Xerox’s Business Ethics and Compliance Program is made up of several elements carried out by corporate and business operations management and employees. At the start of every year, senior leadership’s commitment to business ethics and compliance is demonstrated by the distribution of a CEO message on business ethics to all employees. Annually, all employees are required to complete ethics training and acknowledge that they have read Xerox’s Code of Business Conduct. Additionally, all officers and senior managers must certify annually that they are in compliance with Xerox’s Code of Business Conduct and have processes in place to support the company’s Business Ethics and Compliance program.

Xerox promotes communications and awareness of its ethics and compliance program on the company’s Ethics & Policies website and in company Intranet postings. Periodic ethics surveys are conducted of employees in several countries to gauge the state of the company’s ethical culture and help us focus on areas for improvement.

Xerox provides a variety of channels for employees, suppliers and customers to report suspected ethical violations including phone, Internet reporting, e-mail and regular mail addresses. The Ethics Helpline is available globally 24 hours a day, seven days a week, via toll-free telephone numbers and includes a Web reporting tool with international language reporting capability. Xerox has contracted with an independent third party that specializes in helpline reporting with immediate electronic transfer of all reports to Xerox’s Business Ethics and Compliance Office for case management. Xerox strictly enforces a “no retaliation policy” to promote confidence in using the Helpline.

While the Business Ethics and Compliance Office can respond to many reports by providing guidance or taking immediate action after obtaining clarification, other reported cases that include allegations of wrongdoing require an ethics investigation. The Business Ethics and Compliance Office has a formal, consistent method for assessing alleged violations and complaints and directing them to the appropriate functional areas for investigation, resolution and closure. Xerox’s Business Ethics and Compliance Office Charter includes a “Worldwide Assignment of Responsibility Matrix for Handling Potential Ethics Violations and Associated Penalty Guidelines” which comprehends possible ethics and compliance violations within each category of Xerox’s Code of Business Conduct. Ethics allegation matters that are substantiated, in whole or in part, result in some sort of disciplinary action – counseling, training, warning letter, job reassignment, financial penalty and, in some cases, dismissal from the company. In addition to disciplinary action, resolution of many cases may also involve changes in process or policy to prevent future occurrences.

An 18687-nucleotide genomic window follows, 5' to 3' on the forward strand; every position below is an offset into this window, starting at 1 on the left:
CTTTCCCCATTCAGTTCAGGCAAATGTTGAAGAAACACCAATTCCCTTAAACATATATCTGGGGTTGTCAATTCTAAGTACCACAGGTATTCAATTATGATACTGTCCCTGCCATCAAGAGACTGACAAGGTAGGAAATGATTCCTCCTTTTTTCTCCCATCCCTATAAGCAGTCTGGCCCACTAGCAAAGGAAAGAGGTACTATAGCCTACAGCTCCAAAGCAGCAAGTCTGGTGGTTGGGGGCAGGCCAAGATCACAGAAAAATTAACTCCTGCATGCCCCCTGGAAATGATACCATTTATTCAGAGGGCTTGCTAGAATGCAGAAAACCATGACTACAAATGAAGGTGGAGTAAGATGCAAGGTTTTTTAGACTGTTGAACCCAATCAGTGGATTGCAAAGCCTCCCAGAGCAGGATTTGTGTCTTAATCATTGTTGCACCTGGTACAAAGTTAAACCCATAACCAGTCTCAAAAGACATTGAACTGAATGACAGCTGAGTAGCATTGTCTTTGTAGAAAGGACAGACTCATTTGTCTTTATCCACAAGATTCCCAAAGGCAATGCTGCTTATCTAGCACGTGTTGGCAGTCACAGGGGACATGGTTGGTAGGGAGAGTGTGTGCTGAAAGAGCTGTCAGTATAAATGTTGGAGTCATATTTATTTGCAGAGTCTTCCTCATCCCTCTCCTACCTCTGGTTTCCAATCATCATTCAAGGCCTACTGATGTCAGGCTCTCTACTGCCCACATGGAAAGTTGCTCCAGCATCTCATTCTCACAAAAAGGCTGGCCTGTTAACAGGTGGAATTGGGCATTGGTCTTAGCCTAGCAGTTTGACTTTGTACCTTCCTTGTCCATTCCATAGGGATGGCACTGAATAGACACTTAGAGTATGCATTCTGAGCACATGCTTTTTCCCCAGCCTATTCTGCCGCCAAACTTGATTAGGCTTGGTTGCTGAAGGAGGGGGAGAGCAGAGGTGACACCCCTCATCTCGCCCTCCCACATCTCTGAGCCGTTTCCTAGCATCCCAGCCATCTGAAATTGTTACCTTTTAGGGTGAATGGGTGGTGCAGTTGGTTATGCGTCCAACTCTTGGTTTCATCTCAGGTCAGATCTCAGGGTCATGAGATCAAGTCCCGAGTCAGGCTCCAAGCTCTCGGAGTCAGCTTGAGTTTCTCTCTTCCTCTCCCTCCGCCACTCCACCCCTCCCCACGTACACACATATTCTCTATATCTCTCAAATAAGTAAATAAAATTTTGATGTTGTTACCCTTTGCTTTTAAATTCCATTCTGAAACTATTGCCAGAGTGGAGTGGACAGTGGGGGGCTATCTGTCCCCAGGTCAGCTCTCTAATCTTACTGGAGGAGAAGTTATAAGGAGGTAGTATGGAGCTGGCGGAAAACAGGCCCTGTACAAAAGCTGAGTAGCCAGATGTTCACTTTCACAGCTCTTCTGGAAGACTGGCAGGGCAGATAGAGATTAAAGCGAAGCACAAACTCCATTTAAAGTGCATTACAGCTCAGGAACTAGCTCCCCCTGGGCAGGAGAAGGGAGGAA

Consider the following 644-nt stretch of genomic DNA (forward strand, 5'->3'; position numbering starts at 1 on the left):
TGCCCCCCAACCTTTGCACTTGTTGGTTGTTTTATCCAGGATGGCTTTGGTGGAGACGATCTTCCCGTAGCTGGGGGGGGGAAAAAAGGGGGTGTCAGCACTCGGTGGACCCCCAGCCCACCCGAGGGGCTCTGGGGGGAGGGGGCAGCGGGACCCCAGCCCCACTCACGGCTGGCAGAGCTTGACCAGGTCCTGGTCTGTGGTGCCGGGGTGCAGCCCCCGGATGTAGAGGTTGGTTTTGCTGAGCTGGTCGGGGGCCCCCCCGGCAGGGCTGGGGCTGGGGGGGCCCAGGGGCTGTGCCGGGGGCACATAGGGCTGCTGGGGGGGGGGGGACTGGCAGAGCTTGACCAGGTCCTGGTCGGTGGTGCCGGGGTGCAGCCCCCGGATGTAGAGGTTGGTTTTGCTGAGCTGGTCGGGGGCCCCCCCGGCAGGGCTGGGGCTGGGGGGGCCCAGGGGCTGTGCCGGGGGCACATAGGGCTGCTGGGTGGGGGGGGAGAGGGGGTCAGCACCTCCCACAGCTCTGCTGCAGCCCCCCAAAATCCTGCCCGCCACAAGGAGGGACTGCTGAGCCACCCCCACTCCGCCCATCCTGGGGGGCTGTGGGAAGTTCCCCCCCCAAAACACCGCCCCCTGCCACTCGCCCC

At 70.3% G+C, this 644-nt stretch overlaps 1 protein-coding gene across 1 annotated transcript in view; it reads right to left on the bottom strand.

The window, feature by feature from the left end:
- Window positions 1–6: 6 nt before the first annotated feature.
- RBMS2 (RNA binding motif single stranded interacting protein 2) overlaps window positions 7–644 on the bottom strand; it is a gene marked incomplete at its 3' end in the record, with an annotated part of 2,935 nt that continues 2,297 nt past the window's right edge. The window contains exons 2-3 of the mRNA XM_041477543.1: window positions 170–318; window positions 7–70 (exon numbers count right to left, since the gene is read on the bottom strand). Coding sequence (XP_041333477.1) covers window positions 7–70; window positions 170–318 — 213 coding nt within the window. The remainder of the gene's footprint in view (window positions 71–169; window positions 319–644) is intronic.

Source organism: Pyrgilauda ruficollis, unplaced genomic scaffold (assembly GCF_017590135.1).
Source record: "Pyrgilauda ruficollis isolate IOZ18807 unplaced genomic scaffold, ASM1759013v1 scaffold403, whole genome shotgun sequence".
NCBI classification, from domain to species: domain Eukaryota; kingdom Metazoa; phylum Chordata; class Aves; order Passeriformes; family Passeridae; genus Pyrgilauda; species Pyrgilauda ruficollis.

Xerox’s Business Ethics and Compliance Office tracks all cases from initial reporting to closure. Additionally, the Business Ethics Office reports quarterly case activity and trends to the Business Ethics & Compliance Governance Board and the Audit Committee of the Board of Directors, including the number of matters reported, case categories, outcomes and disciplinary action.

Matters Reported to the Business Ethics and Compliance Office




Human resources 33% 31% 33%
Internal policy violations 8% 6% 5%
Fraud 6% 9% 10%
Misappropriation of assets 3% 6% 6%
External relationships (customers, agents, vendors, etc.) 28% 27% 23%
Conflict of interest 2% 1% 3%
Confidential information 1% 1% 1%
Accounting and financial reporting 4% 3% 3%
Policy inquiries 8% 6% 7%
Other 7% 10% 9%

1Due to current reporting systems, the 2010 figures do not account for ACS matters, but will be included in our 2011 reporting.